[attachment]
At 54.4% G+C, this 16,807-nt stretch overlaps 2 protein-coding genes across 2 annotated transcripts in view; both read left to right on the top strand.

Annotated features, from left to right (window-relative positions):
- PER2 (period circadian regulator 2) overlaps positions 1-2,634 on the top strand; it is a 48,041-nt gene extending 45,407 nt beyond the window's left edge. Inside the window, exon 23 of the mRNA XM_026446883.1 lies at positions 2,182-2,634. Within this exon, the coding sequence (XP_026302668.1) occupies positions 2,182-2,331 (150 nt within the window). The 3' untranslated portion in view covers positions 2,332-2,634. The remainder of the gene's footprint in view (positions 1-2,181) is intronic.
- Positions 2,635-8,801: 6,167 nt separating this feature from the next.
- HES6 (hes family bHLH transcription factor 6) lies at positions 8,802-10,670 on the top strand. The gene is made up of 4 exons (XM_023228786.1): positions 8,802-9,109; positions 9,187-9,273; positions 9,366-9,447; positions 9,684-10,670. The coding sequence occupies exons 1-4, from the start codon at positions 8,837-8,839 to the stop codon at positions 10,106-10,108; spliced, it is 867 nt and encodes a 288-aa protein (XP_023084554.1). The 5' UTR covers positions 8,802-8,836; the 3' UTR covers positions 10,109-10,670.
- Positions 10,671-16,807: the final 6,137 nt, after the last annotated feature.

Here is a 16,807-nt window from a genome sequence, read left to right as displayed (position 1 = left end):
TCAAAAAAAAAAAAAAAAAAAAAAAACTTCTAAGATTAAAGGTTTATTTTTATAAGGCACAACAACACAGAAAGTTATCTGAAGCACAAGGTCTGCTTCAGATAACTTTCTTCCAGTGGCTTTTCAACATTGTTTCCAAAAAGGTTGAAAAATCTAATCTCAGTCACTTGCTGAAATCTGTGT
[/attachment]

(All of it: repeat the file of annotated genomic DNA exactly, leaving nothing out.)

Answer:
At 54.4% G+C, this 16,807-nt stretch overlaps 2 protein-coding genes across 2 annotated transcripts in view; both read left to right on the top strand.

Annotated features, from left to right (window-relative positions):
- PER2 (period circadian regulator 2) overlaps positions 1-2,634 on the top strand; it is a 48,041-nt gene extending 45,407 nt beyond the window's left edge. Inside the window, exon 23 of the mRNA XM_026446883.1 lies at positions 2,182-2,634. Within this exon, the coding sequence (XP_026302668.1) occupies positions 2,182-2,331 (150 nt within the window). The 3' untranslated portion in view covers positions 2,332-2,634. The remainder of the gene's footprint in view (positions 1-2,181) is intronic.
- Positions 2,635-8,801: 6,167 nt separating this feature from the next.
- HES6 (hes family bHLH transcription factor 6) lies at positions 8,802-10,670 on the top strand. The gene is made up of 4 exons (XM_023228786.1): positions 8,802-9,109; positions 9,187-9,273; positions 9,366-9,447; positions 9,684-10,670. The coding sequence occupies exons 1-4, from the start codon at positions 8,837-8,839 to the stop codon at positions 10,106-10,108; spliced, it is 867 nt and encodes a 288-aa protein (XP_023084554.1). The 5' UTR covers positions 8,802-8,836; the 3' UTR covers positions 10,109-10,670.
- Positions 10,671-16,807: the final 6,137 nt, after the last annotated feature.

Here is a 16,807-nt window from a genome sequence, read left to right as displayed (position 1 = left end):
TCAAAAAAAAAAAAAAAAAAAAAAAACTTCTAAGATTAAAGGTTTATTTTTATAAGGCACAACAACACAGAAAGTTATCTGAAGCACAAGGTCTGCTTCAGATAACTTTCTTCCAGTGGCTTTTCAACATTGTTTCCAAAAAGGTTGAAAAATCTAATCTCAGTCACTTGCTGAAATCTGTGT